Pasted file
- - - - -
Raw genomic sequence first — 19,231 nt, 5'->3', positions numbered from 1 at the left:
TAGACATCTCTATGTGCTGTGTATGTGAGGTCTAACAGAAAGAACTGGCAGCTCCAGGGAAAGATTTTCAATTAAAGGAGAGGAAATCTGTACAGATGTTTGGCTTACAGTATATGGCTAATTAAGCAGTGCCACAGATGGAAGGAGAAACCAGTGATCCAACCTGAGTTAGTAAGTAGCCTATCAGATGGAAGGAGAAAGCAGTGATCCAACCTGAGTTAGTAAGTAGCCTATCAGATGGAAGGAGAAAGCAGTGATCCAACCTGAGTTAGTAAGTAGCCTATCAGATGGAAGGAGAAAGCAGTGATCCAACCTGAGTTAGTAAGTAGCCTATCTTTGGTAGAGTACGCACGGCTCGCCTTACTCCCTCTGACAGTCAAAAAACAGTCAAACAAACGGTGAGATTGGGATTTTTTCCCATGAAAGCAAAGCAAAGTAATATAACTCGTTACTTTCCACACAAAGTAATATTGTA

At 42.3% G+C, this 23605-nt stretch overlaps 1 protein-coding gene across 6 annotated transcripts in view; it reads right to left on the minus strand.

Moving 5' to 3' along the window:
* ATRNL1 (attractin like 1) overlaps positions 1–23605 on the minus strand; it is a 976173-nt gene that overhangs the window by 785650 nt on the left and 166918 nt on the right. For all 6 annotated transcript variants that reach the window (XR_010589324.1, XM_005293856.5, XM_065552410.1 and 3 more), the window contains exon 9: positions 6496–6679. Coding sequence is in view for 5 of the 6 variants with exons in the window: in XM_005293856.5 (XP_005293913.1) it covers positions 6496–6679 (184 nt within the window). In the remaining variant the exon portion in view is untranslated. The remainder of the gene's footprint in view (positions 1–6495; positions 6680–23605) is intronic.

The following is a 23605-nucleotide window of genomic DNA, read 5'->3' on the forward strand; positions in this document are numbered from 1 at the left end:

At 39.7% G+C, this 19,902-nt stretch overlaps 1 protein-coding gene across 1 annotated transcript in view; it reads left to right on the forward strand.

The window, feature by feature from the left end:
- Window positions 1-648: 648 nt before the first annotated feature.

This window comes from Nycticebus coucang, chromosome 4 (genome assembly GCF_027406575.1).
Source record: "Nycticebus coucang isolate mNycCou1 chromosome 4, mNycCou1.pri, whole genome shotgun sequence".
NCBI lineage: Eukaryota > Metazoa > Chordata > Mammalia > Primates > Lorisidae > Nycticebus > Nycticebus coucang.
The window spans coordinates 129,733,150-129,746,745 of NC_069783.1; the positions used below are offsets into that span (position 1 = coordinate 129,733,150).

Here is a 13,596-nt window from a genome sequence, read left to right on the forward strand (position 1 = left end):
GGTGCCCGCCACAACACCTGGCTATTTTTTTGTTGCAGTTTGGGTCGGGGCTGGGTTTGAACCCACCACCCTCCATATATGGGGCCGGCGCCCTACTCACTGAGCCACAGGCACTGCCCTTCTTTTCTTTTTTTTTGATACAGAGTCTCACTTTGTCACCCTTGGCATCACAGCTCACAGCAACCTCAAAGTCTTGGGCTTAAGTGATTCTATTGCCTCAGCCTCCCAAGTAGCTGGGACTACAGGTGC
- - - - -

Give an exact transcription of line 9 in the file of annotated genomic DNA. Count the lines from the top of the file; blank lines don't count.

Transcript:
- Window positions 1-648: 648 nt before the first annotated feature.